Long-range competitive target shooters have also taken the basic rifle and transformed it into an outstanding target rifle. While many people will try to tell you that these so-called assault rifles are not suitable for home defense, it is just the opposite. Obviously, people who want to ban these rifles are doing so because of their scary appearance. Since the first objective in home defense is deterrence, what would change the mind of an intruder quicker than seeing Mom or Dad in their pajamas pointing an AR-15 or AK-47 at them?
Lastly, some people buy them simply as part of a collection as an investment or a "just in case" rifle. Between terrorist attacks, large-scale natural disasters, border violence, financial uncertainty and a perceived increase in violent crime across the country, most Americans are realizing they cannot count on someone else for the safety and security of their family.
Q.Indiana requires background checks on gun buyers in stores such as yours. Is the system adequate?
A. Anyone who wishes to purchase one of these rifles, or any firearm, from a licensed firearm dealer must fill out a federal form and pass a background check that is called in to the FBI's National Instant Criminal Background Check System call center. The FBI checks the purchaser's personal information against several national and international databases. All past convictions or current indictments for felonies and some misdemeanors, including domestic violence prohibit a person from owning firearms.
A dishonorable discharge from the military, record of drug use, restraining order, along with immigration status will also determine if you are prohibited from owning firearms.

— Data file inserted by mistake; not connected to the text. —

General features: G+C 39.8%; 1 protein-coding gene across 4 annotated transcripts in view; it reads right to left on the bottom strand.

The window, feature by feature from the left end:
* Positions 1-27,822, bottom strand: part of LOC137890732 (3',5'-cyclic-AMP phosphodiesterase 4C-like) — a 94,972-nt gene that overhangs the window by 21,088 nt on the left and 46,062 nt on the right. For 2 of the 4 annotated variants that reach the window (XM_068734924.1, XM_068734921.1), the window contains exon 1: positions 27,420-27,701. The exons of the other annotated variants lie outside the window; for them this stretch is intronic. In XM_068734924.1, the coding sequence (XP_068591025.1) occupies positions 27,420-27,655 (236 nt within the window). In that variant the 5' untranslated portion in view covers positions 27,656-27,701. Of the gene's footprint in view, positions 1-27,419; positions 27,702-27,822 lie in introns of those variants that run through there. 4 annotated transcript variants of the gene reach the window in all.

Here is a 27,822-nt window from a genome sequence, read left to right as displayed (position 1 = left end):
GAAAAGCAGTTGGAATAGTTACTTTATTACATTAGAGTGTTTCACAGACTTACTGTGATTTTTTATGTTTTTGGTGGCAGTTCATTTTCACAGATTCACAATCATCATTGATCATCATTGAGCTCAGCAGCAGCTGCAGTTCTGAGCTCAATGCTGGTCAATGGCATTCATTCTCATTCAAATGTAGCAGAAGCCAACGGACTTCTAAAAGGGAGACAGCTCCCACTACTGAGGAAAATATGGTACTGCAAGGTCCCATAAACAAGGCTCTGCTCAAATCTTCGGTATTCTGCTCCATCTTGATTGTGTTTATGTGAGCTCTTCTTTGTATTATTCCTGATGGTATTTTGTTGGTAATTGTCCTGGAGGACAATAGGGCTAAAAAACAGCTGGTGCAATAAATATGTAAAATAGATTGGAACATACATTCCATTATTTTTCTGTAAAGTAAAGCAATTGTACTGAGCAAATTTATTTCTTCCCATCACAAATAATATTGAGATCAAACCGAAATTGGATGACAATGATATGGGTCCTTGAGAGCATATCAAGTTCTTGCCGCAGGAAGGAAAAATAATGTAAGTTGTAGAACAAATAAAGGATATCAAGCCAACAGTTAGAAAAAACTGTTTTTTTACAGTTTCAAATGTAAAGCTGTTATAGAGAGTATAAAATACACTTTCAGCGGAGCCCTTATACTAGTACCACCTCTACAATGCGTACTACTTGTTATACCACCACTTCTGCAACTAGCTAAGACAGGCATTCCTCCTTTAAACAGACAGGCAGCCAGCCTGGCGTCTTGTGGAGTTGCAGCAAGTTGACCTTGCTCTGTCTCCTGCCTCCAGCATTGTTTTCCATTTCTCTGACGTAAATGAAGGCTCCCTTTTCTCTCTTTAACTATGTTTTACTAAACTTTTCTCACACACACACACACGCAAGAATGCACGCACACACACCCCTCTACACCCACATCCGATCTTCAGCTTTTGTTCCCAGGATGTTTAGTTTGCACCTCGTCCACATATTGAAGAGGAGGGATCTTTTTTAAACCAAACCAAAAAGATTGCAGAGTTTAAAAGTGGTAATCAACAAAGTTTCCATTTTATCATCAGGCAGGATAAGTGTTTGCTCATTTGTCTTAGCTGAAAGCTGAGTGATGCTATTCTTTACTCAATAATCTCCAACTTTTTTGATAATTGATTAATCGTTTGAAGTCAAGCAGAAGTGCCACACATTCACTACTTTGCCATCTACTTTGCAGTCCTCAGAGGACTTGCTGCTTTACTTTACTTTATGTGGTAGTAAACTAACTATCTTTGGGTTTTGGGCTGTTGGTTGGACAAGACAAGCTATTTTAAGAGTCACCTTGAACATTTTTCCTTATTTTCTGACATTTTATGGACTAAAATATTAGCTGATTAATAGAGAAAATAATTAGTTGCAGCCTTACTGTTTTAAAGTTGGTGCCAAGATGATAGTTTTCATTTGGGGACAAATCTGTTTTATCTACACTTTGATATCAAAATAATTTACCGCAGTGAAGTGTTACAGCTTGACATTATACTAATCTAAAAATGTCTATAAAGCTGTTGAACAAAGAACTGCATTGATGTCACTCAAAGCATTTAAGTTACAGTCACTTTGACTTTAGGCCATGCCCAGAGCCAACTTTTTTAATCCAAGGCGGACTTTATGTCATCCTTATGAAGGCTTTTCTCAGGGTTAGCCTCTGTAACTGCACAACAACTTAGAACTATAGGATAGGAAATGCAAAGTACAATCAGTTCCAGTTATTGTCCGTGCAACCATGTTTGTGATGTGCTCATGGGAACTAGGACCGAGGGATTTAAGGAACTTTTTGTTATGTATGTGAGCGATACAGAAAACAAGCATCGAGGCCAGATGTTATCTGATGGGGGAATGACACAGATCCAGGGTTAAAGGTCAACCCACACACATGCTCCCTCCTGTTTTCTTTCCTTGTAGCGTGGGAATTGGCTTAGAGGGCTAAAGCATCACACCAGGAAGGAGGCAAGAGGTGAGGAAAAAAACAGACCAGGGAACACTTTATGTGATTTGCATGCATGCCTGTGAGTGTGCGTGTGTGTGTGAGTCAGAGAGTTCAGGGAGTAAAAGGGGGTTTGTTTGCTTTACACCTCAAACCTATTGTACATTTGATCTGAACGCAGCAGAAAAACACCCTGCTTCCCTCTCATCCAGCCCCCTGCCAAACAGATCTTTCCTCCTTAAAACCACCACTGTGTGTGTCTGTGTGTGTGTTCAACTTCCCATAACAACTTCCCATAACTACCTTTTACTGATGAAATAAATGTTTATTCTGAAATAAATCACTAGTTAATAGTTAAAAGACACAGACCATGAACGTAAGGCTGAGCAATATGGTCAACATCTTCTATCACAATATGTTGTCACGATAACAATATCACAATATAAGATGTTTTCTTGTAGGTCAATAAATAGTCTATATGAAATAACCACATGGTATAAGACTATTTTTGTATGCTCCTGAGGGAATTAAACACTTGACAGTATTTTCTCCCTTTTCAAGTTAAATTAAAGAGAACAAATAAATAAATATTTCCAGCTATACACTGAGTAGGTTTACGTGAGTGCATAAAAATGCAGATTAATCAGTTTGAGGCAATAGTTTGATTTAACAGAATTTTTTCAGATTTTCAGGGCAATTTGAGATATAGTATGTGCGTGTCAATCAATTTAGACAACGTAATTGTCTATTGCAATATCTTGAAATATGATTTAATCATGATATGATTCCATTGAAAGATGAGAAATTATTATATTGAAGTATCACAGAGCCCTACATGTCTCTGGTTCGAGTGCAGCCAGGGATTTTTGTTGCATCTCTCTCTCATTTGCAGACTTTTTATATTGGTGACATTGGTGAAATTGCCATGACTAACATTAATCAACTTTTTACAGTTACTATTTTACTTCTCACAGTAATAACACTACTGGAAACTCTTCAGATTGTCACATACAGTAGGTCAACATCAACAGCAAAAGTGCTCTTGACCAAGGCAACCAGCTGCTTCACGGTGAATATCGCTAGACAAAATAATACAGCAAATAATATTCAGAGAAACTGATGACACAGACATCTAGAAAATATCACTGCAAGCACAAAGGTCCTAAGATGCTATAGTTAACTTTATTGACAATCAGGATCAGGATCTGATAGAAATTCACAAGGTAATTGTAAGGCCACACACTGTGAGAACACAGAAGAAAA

Having been adjudicated mentally defective as risk to yourself or others or having been committed to a mental institution also makes you ineligible to purchase or own firearms. With federal HIPAA privacy laws, most cases involving mental health issues making a person a danger to themselves or others are not reported to law enforcement, making it impossible for gun dealers or the FBI NICS system to identify and prohibit them from guns.
Whenever there is a question of a person's mental health or the possibility of intended misuse of a firearm, my store refuses the sale and contacts the appropriate authorities.
While in most cases of people with severe mental health issues obtaining firearms to commit evil acts do not involve legal sales, enough have slipped through the background checks to require us as a nation to at least have the discussion about privacy rights in the case of mental health and public safety.
Bobbie Woods, whose 28-year-old son, Terrill, was shot and killed in 2003 in South Bend, is one of the founders of Mamas Against Violence.
Q. What went through your mind when you heard about the Sandy Hook School shootings?
A. The pain that those parents were going through. Every time I hear of a senseless loss of a child or a young person, it brings that back.
I'd like to know how many members of the NRA have lost a child to gun violence.
Q. Vice President Biden's task force is examining a range of issues, including gun access, mental illness and violence in our culture. What do you see as deserving primary focus?
A. Access to guns and types of guns available. Why does anyone need weapons like the semi-automatic rifle used in Newtown and big ammunition clips? Nobody needs that for hunting or even to protect themselves in a home invasion. A .38-caliber handgun will stop somebody.
There should be home visits to make sure people who shouldn't have access to guns, like the shooter in Connecticut, can't get them.
Violence in the media, especially video games does play a part. Some kids cannot distinguish between what's real and what isn't. Many people don't buy toy guns for kids any more -- then why these games?
Q. Has your perspective on the Second Amendment changed?